|Item ID#||Leeder family fonds|
|Title||Leeder family fonds|
|Object Name||Archival Fonds|
|Dates of Creation||1825 - 1949|
This fonds consists mainly of correspondence between the Leeder family over five generations (1834 - 1937) from Saugeen Township, England, America, Cuba and France; the personal journals of Nathaniel Leeder and Ed Leeder (1854 - 1904) detailing their experiences in Saugeen Township; and over one hundred years of Leeder family accounts and business transactions in England and Ontario (1830 - 1949). Also included in the fonds are photographs and some miscellaneous personal records pertaining to the family.
The fonds is categorized into five series:
1 - Business records
2 - Personal correspondence
3 - Journals and Diaries (including WWI diary)
4 - Miscellaneous family records
5 - Photographs
|Finding Aids||A fonds finding aid is available, with series descriptions and file lists.|
|Finding Aid and Transcription Links||Leeder family fonds finding aid|
At the age of 16, Nathaniel Edward Leeder emigrated from England to Canada in 1851. After brief stops in Quebec City, Hamilton and Doone, Ontario, Nathaniel settled in Saugeen Township, Bruce County, Ontario in the spring of 1853. A year later, Nathaniel's parents, Robert and Hannah (formerly Parker, aka Jemima), and his three brothers, Robert Jr., Philip and Fred, joined him. The Leeders were one of the first families to settle in the area.
Nathaniel, Robert Jr., Philip and Fred were born, raised and educated in Norfolk, England where Robert Sr. operated a mill. During their initial years in Canada, the Leeders were primarily farmers who worked hard to clear their land and develop their farms. Once they had established themselves, they continued to farm but also branched off into other careers.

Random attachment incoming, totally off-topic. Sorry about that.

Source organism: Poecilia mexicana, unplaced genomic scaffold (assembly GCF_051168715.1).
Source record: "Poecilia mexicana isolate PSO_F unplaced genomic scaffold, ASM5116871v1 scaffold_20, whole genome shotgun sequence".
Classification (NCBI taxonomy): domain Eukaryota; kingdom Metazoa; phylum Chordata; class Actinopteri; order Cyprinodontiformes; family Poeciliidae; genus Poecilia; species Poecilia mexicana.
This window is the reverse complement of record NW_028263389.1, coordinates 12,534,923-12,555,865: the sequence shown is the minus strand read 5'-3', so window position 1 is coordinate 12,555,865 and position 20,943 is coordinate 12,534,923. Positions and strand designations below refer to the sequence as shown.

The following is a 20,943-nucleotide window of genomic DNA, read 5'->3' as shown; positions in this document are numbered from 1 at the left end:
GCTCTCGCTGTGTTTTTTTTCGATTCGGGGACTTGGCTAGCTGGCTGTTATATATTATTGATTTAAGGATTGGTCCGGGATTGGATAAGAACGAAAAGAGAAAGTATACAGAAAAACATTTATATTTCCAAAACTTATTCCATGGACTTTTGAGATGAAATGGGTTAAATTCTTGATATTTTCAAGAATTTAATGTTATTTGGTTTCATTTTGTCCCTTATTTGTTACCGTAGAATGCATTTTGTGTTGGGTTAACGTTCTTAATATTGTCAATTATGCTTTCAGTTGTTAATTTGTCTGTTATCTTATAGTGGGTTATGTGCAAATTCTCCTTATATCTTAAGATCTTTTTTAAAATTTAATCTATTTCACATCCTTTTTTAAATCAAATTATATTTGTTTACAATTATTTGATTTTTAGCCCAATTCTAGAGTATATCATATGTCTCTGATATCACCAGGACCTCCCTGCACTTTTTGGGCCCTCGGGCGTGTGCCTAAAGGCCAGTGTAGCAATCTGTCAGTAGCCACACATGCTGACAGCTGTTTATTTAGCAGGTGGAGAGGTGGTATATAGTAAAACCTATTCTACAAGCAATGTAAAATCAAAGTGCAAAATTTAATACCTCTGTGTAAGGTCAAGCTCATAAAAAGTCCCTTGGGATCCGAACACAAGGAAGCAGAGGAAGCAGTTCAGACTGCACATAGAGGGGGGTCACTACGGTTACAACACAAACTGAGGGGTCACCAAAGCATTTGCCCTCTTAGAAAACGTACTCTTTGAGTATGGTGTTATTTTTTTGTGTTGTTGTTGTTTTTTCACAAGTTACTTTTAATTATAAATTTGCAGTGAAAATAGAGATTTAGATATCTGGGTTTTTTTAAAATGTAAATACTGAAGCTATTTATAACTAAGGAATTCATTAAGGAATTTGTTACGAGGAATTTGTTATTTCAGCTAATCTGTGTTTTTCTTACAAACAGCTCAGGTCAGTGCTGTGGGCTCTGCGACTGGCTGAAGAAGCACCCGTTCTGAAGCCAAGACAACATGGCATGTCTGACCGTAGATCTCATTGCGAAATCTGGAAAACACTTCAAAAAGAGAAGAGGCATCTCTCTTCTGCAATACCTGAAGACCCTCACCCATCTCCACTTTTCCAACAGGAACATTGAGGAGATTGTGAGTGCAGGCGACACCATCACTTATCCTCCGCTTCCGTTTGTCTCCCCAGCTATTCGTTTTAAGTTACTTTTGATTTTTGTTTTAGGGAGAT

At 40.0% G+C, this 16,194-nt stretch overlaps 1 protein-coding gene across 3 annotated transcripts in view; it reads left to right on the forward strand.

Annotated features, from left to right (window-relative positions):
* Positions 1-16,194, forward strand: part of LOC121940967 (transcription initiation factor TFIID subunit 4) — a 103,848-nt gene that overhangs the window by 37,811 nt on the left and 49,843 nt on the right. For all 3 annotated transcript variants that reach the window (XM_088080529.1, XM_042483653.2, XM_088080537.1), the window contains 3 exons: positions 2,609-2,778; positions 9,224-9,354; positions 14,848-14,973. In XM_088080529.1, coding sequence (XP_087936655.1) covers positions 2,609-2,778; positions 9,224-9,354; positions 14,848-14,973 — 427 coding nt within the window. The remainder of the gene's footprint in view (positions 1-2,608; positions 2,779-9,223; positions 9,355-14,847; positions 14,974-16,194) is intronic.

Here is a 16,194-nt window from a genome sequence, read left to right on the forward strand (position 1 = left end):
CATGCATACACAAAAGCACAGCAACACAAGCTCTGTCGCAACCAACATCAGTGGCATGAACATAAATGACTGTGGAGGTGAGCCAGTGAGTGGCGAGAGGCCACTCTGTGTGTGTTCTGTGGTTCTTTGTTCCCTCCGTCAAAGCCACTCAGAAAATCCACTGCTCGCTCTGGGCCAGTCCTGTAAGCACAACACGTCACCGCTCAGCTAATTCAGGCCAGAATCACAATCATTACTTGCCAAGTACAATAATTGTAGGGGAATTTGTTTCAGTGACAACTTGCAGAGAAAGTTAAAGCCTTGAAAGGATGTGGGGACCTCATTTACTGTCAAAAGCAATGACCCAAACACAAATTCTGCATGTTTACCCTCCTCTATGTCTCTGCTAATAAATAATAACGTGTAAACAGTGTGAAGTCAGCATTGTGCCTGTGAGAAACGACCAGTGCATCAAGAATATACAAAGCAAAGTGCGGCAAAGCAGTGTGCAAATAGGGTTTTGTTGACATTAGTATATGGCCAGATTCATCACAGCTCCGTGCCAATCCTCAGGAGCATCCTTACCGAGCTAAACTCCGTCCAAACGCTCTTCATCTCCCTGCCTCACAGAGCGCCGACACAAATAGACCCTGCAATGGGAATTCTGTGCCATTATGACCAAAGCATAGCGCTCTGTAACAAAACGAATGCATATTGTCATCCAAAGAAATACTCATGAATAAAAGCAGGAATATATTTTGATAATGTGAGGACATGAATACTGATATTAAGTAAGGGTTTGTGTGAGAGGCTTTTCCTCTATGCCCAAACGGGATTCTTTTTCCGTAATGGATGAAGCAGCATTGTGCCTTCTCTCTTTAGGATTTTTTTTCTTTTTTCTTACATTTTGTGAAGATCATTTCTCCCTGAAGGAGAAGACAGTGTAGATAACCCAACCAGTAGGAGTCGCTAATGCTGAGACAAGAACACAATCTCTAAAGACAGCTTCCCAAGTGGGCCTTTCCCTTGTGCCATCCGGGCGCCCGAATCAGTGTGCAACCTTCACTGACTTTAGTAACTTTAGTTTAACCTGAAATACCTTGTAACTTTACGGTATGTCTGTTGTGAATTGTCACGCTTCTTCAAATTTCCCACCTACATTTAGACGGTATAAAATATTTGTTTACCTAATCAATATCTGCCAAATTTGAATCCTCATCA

Robert Leeder Sr. remained a farmer and often worked at the local mills. Robert died in 1891 and Hannah in 1881.
Philip Leeder left Saugeen Township in 1862 to seek a fortune in gold in the Caribou Region of British Columbia. He drowned in the Fraser River late in the same year.
Robert Leeder Jr. married Mary Ann Greer and worked with a railroad company in Palmerston, Ontario.
Fred Leeder remained a bachelor and lived in the family's original home until he died in 1901.
Nathaniel Leeder (1835 - 1923) married Mary Caroline Schwendker (originally from Germany) in 1860. They had five children - Nathaniel Edward (aka Ed), Albert, Robert, Mary Elizabeth, and Hannah. On top of working his farm, Nathaniel served his community as tavern inspector, secretary treasurer of the school board, Inspector of Noxious Weeds (1912) and township treasurer (1892 - 1914). Nathaniel and his family moved to Missouri, U.S.A in1870 where Nathaniel acted as a postmaster and a schoolteacher. They returned to Saugeen Township in 1874.
Mary Elizabeth Leeder (b. 1863) married James Clazie in 1891. They had six children - Jack, Pearl, Martha, Edward, Margery, James and Grant. Jack served in World War I.
Robert Leeder (b. 1868) married Madge in 1891 when living in Chicago. They had a son Marsden. Robert moved his family to Cuba where he operated a sugar plantation.
Albert Leeder worked in various cities - Detroit as a ferry captain, British Columbia in a mine, Collingwood, Buffalo on the railways and finally settled in Toronto. He married Margaret and they had a daughter in 1915 (name unknown).
Hannah Leeder (b.1870) taught at School Sector (S.S.) No. 1 from 1890 to 1893. She married John H. Guyer.